Preventing Life-Threatening Dehydration
Why does hydration matter?
In older adults, adequate fluid consumption has been associated with fewer falls, less constipation, better recoveries in orthopedic patients, reduced risk of bladder cancer in men and lower rates of fatal heart disease.
Dehydration can often lead to adverse effects from medications, urinary tract and respiratory infections, delirium, renal failure, seizure, hypo- and hyperthermia.
In older adults with other health problems, it can precipitate emergency or repeated hospitalizations and increased mortality rates among older adults.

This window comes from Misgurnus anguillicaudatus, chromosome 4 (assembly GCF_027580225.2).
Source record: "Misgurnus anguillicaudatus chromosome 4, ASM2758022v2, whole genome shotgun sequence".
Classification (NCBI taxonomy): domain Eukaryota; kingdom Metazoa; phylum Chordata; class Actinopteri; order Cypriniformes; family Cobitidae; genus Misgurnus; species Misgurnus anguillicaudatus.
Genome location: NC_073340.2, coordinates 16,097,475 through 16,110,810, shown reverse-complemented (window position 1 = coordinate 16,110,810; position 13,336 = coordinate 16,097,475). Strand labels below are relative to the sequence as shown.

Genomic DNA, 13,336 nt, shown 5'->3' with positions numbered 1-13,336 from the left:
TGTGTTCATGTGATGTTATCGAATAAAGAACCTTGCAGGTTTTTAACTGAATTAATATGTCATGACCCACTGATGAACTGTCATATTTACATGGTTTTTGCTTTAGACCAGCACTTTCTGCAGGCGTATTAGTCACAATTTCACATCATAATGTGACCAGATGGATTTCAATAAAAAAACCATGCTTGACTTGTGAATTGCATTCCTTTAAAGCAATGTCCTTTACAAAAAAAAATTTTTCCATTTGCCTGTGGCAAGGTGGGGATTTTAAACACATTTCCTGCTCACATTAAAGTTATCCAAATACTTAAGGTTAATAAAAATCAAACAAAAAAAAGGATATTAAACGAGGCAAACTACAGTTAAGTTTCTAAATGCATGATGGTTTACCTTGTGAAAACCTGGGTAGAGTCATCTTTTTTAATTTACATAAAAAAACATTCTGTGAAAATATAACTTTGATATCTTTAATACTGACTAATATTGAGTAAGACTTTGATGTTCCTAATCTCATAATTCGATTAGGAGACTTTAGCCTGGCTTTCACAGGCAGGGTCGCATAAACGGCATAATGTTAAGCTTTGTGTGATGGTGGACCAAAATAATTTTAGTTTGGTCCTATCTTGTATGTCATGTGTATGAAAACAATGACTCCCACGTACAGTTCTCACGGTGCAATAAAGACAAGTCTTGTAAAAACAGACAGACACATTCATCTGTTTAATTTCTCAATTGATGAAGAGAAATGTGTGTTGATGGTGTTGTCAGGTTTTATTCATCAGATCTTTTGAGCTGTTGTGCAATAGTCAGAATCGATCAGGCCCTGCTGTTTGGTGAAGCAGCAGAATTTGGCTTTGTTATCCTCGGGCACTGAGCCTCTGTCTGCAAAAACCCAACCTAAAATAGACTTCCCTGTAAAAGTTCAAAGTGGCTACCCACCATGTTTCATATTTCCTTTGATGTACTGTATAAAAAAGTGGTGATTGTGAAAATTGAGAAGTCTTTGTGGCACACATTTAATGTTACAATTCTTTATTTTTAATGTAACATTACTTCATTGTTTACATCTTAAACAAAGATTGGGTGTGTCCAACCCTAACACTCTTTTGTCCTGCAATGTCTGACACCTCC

The following tips should be practiced for preventing dehydration:
- Identify and treat correctable causes of dehydration such as vomiting and diarrhea.
- Observe the color of the urine: Dark, concentrated urine can be a sign of dehydration.
- Provide glasses and cups that are not too large or heavy to handle, and have straws available at the bedside.
- During hot weather, be especially attentive to replacing excessive lost fluid.
- Make sure water is within reach.
For older adults, it’s essential to have consistent fluid intake throughout the day, especially because they should not consume large amounts of fluid at one time.